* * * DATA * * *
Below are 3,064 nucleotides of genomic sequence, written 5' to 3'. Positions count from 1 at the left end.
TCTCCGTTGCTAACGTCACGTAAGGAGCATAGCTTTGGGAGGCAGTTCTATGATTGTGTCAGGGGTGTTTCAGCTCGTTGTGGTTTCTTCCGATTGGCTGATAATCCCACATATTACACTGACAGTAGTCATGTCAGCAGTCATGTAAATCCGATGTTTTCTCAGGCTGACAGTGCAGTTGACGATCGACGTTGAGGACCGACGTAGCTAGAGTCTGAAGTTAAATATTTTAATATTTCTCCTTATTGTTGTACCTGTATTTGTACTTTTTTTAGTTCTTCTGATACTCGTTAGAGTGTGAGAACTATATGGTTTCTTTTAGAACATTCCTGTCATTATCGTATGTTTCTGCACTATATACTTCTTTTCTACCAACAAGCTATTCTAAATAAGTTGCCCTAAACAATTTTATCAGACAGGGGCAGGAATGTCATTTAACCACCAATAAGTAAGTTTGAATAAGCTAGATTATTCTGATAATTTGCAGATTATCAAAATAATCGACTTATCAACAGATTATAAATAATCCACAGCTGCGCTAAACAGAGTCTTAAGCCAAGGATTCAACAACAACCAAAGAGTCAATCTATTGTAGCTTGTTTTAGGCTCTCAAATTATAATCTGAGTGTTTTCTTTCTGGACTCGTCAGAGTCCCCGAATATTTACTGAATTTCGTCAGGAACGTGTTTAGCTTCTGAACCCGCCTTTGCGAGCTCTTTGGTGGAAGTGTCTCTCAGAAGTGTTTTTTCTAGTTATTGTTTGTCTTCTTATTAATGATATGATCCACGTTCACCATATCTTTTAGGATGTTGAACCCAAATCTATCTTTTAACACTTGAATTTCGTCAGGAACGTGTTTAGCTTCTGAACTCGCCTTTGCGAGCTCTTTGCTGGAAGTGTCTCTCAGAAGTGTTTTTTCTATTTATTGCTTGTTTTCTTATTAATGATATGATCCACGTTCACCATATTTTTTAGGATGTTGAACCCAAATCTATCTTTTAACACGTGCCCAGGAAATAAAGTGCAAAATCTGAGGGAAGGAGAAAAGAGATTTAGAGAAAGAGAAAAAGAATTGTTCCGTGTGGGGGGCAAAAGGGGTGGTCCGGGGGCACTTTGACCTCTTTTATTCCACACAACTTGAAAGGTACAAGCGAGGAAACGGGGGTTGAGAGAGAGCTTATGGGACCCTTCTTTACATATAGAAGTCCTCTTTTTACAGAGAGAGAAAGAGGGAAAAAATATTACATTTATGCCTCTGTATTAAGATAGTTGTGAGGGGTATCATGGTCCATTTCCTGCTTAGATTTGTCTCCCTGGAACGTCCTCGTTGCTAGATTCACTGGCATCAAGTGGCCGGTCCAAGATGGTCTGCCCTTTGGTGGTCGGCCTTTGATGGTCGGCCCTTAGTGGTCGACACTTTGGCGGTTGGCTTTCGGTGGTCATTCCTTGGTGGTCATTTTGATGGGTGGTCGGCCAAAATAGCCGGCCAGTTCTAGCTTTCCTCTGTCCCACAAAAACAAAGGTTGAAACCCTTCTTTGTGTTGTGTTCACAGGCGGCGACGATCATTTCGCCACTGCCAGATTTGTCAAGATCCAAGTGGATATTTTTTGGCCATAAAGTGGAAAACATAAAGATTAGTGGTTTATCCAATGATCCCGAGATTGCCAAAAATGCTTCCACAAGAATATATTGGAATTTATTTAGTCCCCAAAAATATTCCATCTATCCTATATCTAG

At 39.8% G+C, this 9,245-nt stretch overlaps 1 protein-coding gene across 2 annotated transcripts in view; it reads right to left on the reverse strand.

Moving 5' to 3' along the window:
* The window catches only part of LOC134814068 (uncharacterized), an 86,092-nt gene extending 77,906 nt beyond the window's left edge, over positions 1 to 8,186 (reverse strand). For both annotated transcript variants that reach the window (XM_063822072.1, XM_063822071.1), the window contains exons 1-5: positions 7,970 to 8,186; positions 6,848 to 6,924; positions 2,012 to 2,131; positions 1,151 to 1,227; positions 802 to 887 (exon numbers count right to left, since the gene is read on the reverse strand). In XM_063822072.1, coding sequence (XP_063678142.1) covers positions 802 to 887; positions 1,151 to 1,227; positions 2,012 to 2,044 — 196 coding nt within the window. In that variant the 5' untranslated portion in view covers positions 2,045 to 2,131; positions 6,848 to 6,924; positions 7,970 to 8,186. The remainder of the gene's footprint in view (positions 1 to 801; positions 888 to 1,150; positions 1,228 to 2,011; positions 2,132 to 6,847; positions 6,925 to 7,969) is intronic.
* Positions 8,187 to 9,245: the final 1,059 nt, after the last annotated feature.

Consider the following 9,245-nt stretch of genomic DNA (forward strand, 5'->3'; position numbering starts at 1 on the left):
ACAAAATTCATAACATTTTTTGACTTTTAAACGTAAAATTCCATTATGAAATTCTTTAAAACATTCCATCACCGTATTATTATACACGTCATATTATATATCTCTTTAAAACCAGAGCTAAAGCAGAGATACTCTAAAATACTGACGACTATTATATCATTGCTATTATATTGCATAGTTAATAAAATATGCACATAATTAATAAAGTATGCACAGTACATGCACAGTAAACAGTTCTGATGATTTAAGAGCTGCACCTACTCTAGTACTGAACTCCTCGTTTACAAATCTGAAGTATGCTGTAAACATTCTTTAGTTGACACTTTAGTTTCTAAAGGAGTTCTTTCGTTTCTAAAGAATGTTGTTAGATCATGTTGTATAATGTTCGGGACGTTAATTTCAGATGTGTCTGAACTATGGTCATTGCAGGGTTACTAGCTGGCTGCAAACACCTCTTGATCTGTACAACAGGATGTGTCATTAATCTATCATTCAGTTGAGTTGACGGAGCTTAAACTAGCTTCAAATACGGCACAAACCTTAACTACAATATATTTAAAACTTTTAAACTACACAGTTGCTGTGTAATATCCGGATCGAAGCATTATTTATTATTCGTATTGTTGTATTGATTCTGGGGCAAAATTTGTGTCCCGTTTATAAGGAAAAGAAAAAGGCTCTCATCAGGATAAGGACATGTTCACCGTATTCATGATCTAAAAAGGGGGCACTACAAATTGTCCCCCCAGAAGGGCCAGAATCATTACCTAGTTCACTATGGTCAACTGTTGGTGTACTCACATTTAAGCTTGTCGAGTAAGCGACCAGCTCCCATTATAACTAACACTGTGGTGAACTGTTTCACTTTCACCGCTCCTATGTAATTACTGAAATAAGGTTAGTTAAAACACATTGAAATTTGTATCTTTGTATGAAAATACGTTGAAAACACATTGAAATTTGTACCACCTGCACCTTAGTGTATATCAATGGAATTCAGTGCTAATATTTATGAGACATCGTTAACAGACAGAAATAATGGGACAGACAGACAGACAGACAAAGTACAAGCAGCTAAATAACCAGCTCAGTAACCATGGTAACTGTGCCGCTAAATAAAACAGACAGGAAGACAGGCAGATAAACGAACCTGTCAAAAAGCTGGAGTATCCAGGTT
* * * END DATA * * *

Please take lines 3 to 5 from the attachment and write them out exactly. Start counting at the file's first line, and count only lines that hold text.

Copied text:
At 39.8% G+C, this 9,245-nt stretch overlaps 1 protein-coding gene across 2 annotated transcripts in view; it reads right to left on the reverse strand.

Moving 5' to 3' along the window:
* The window catches only part of LOC134814068 (uncharacterized), an 86,092-nt gene extending 77,906 nt beyond the window's left edge, over positions 1 to 8,186 (reverse strand). For both annotated transcript variants that reach the window (XM_063822072.1, XM_063822071.1), the window contains exons 1-5: positions 7,970 to 8,186; positions 6,848 to 6,924; positions 2,012 to 2,131; positions 1,151 to 1,227; positions 802 to 887 (exon numbers count right to left, since the gene is read on the reverse strand). In XM_063822072.1, coding sequence (XP_063678142.1) covers positions 802 to 887; positions 1,151 to 1,227; positions 2,012 to 2,044 — 196 coding nt within the window. In that variant the 5' untranslated portion in view covers positions 2,045 to 2,131; positions 6,848 to 6,924; positions 7,970 to 8,186. The remainder of the gene's footprint in view (positions 1 to 801; positions 888 to 1,150; positions 1,228 to 2,011; positions 2,132 to 6,847; positions 6,925 to 7,969) is intronic.